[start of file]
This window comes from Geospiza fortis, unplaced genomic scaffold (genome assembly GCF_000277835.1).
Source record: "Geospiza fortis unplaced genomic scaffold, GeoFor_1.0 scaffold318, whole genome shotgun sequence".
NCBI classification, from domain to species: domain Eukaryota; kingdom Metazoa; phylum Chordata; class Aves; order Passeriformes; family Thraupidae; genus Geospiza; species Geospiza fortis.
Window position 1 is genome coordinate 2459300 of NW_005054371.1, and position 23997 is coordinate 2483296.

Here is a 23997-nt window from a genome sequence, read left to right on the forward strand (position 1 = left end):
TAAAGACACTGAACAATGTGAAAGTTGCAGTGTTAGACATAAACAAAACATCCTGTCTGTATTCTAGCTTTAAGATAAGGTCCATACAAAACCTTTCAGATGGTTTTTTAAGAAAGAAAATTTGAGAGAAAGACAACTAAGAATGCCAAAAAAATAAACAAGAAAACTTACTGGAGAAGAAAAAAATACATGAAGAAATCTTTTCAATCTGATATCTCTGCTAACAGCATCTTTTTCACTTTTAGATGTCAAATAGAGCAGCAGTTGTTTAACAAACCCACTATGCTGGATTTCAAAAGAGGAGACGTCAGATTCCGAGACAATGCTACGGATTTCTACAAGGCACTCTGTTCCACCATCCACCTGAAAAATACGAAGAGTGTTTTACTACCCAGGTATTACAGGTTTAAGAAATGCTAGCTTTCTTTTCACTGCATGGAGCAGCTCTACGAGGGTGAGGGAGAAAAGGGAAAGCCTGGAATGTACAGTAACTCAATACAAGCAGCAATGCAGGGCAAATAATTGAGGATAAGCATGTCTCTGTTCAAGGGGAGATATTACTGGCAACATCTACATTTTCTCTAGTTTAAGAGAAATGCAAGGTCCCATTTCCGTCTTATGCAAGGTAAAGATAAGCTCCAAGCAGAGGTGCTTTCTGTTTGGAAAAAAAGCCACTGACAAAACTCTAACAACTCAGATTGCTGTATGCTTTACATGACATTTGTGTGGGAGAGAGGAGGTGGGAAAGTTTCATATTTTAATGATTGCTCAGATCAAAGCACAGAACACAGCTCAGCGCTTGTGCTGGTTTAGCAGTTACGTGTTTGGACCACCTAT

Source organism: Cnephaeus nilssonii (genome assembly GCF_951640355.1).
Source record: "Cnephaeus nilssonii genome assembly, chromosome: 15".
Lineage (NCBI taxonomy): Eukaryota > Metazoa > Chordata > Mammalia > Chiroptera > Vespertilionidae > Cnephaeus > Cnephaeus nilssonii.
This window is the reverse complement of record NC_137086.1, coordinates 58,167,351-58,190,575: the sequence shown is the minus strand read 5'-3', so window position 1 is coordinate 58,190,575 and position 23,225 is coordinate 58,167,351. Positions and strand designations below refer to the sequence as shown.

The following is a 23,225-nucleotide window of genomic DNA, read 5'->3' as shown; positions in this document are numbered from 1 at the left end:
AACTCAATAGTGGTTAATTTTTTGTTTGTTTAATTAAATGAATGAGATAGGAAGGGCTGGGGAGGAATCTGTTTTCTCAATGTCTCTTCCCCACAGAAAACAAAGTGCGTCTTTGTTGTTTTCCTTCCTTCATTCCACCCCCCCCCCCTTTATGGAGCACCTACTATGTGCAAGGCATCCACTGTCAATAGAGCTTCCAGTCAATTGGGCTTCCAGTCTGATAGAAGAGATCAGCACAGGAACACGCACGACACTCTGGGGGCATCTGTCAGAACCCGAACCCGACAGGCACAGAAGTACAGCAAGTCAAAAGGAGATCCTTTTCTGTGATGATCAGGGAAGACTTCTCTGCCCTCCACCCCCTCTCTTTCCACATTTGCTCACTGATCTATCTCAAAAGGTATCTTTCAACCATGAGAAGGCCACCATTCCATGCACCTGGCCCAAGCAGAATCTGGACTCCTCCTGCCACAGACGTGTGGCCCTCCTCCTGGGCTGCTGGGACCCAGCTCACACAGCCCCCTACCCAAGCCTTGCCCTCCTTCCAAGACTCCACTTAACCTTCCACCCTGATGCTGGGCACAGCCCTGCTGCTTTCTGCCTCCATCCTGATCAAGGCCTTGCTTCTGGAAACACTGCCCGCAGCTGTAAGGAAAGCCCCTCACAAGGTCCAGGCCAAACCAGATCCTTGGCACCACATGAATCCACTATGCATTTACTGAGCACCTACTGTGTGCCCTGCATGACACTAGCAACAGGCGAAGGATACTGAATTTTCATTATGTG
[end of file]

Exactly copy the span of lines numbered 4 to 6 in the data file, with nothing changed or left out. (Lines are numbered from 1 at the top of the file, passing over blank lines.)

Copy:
Window position 1 is genome coordinate 2459300 of NW_005054371.1, and position 23997 is coordinate 2483296.

Here is a 23997-nt window from a genome sequence, read left to right on the forward strand (position 1 = left end):
TAAAGACACTGAACAATGTGAAAGTTGCAGTGTTAGACATAAACAAAACATCCTGTCTGTATTCTAGCTTTAAGATAAGGTCCATACAAAACCTTTCAGATGGTTTTTTAAGAAAGAAAATTTGAGAGAAAGACAACTAAGAATGCCAAAAAAATAAACAAGAAAACTTACTGGAGAAGAAAAAAATACATGAAGAAATCTTTTCAATCTGATATCTCTGCTAACAGCATCTTTTTCACTTTTAGATGTCAAATAGAGCAGCAGTTGTTTAACAAACCCACTATGCTGGATTTCAAAAGAGGAGACGTCAGATTCCGAGACAATGCTACGGATTTCTACAAGGCACTCTGTTCCACCATCCACCTGAAAAATACGAAGAGTGTTTTACTACCCAGGTATTACAGGTTTAAGAAATGCTAGCTTTCTTTTCACTGCATGGAGCAGCTCTACGAGGGTGAGGGAGAAAAGGGAAAGCCTGGAATGTACAGTAACTCAATACAAGCAGCAATGCAGGGCAAATAATTGAGGATAAGCATGTCTCTGTTCAAGGGGAGATATTACTGGCAACATCTACATTTTCTCTAGTTTAAGAGAAATGCAAGGTCCCATTTCCGTCTTATGCAAGGTAAAGATAAGCTCCAAGCAGAGGTGCTTTCTGTTTGGAAAAAAAGCCACTGACAAAACTCTAACAACTCAGATTGCTGTATGCTTTACATGACATTTGTGTGGGAGAGAGGAGGTGGGAAAGTTTCATATTTTAATGATTGCTCAGATCAAAGCACAGAACACAGCTCAGCGCTTGTGCTGGTTTAGCAGTTACGTGTTTGGACCACCTAT